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Re: Evil Ninjas???
Villager
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Great Post Darren!

I stronger believe the Ideas of Budo and faith completely coincide with one another. Now I'm speaking from a Christian view and not other faiths, so I might be wrong here, but for example;

In Togakure Ryu Ninpo, you are to try to avoid killing your captures, why because they are only doing there job, why should they die? In ninjutsu I strongly believe the ideal is to not win, but not lose. There are other ways of not losing that don't involve winning. In Ninjutsu, by simply avoiding the aggressor, or running from him rather than risking an injury or death, in a sense in the end both are winners.

Christ teaches us in Matthew 5:5 "The meek shall inherit the earth". Meek tends to be thought of as someone who is weak, but not really. There is a lot of power in being humble, forgiving, loving, and selfless. So rather than tearing an attacker in two, ending the fight in humility - giving him the money and maybe more - he will simply run off, now in the end we both win... no one truly loses... sure I lose a few bucks, and he breaks a law, but lives truly outway these materialistic things.

Posted on: 2005/8/20 8:25
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Dustin Alexander
Kingsburg/Fresno Bujinkan Dojo
"But I didn't even do anything?"
"Then you just did it right"
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Re: Evil Ninjas???
Village Old Timer
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From Dayton, Ohio
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I don't mean to imply that all christians are closed minded. No more than I would say that any follower of any religion is closed minded. There are plenty of people however - that use their particular religious belief to close out anyone who is different from them. Living in the mid west and growing up in a very catholic family, I have been predominantly exposed to many close minded christians. Also for the same reason, I have never met a close minded buddhist.

I like the shinto religion - if you take a metaphysical and physical chemisty point of view but lets face it, during WWII it was certainly used to exclude the other "pagan" world.

I feel that if your religion is threatened by any of the symbols used in Bujinkan training, you need to look more into the meaning behind the threatening symbol. Those that close their minds, or cannot accept that someone else could look at things differently than they are - will not be able to see the cool things that an open minded person does when they train.

I do not think that my Medical or Scientific training has turned me away from religion - my Historical education has done that. I feel I have a very strong personal theology, and great faith in My God. I think it is a very different god that many other people worship - or fear. If it works for you - great!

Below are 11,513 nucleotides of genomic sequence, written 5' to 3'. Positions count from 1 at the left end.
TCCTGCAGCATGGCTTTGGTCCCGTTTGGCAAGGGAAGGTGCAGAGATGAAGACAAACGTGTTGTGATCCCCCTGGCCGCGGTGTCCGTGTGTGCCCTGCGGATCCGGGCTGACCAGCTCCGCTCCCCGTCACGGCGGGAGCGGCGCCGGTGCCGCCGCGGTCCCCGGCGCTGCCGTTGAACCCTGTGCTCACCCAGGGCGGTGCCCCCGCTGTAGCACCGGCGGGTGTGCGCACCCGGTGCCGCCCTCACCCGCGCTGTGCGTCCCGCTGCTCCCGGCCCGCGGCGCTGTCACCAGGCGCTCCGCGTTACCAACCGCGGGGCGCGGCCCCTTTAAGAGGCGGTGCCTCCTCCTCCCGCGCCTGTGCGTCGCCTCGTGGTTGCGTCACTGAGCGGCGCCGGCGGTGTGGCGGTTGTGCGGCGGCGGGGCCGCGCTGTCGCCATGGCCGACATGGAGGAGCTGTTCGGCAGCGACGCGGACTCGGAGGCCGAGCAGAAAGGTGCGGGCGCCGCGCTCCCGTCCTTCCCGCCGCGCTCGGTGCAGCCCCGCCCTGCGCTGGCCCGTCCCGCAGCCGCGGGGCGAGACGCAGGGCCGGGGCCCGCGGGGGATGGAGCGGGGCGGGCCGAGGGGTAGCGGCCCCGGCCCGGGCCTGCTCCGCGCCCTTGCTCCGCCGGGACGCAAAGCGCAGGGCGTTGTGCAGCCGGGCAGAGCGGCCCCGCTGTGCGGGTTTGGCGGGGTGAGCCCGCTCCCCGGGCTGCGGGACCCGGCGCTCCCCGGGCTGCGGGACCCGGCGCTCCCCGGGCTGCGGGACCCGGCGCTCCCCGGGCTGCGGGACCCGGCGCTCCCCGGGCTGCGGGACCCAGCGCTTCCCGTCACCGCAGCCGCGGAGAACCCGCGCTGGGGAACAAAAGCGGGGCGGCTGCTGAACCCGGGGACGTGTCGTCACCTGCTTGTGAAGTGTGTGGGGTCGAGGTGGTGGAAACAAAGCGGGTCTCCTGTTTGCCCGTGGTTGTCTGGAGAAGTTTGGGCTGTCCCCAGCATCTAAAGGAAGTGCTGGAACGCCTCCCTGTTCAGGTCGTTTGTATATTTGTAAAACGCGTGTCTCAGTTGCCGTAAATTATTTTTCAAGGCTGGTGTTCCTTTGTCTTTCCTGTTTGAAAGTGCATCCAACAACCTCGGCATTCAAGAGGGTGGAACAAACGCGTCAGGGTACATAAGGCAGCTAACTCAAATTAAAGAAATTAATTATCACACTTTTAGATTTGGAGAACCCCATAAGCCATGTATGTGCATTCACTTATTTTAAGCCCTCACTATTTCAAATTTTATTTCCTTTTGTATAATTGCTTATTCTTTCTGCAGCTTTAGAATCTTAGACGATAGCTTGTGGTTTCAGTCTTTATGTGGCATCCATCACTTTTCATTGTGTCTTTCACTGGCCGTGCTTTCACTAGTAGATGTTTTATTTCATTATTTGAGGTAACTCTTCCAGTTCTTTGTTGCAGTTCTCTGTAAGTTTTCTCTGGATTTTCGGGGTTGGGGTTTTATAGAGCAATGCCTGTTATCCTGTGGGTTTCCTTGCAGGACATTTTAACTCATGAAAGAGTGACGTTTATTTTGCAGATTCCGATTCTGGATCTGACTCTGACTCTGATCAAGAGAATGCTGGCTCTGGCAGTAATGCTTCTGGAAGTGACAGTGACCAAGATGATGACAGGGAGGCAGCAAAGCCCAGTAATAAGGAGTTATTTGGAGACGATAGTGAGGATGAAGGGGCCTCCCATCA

Marty

Posted on: 2005/8/20 14:45
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Re: Evil Ninjas???
Village Old Timer
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This may contribute more to the discussion than any of my comments.


The following article is from Mark Gregory. Mark is a 3rd Dan student of the Dayton Bujinkan Dojo. He runs his own martial arts club in Blue Ash, Ohio. The article discusses a question from a potential student about Christianity and the thoughts of training in the Bujinkan. Afterwards, Mark comments additionally about folk laws and beliefs. Mark holds a B.A. in Theology and a Masters of Divinity. He is currently a methodist minister in Cincinnati, Ohio.


Quote:
I am sure as a Christian, you often get strange looks from people about your interest and participation in a martial art. I have found that there are basically two issues a Christian faces when in your shoes. The first issue you have to face is the Eastern vs. Western religious issue, and the second is over the use of force and personal
responsibility.

Christianity (AKA Judeo-Christian tradition) is a belief structure that demands a rather strict adherence to one's God, particularly in the area of worship. Many of the most popular martial arts come from the East, and bear the stamp of the religions of those who developed them. I am sure you have encountered both Buddhist and Shinto practices and
philosophies in your study of the Bujinkan. This is because we study a martial art from Japan, of which these have been important influences.

Religion and culture are hard to separate. For example, you might say "God Bless you" when someone sneezes. This comes from a pseudo-Christian belief that when you sneezed you lost the breath of God breathed into you at creation, and you need to be "blessed" before Satan can inhabit you, since the breath of God was lost by sneezing (I know, neither scientifically nor theologically sound!).


Now, if you said, "God bless you" to someone who sneezes, are you a practicing Christian? No... It is a part of your culture. There are many things we do in our training that reflect (in particular) Shinto practices and even prayers. This could be problematic for some Christians. Each person must decide for themselves if they are comfortable with this. Yet, are these practices in our training religious or cultural? If we share in a Shinto prayer have we denied our
faith?

As I understand it, the Bujinkan is not a religion, nor does it demand that a student practice any particular faith. It is my understanding that our Grand Master Hatsumi Sensei has taught that the Bujinkan is not a religious group, and as such, one can be of any faith they choose.
Furthermore, one is encouraged to find how the principles of budo can be expressed in the culture and beliefs of their native lands. The idea is that the highest principle in life is justice, and religion falls under that. A faith is of value when it is guided by the universal principles
of justice and rightness.

Now, a Christian may have some problem with the semantics of this thought. Yet, given the events of our world (radical religious beliefs) we can see that this thought may have some practical value for us. Even Plato himself wrestled with these kinds of issues, as he discussed the
nature of the divine and the universal principles of justice. What this means to you and me, is that we can be Christians and train in the Bujinkan, we are not asked to convert to another faith in order to train or understand the [martial] art.

Most people I have trained under would have no problem, if you objected to a certain practice, not engaging in it. I have found (for the most part) people are very open minded and tolerant of other beliefs within the Bujinkan.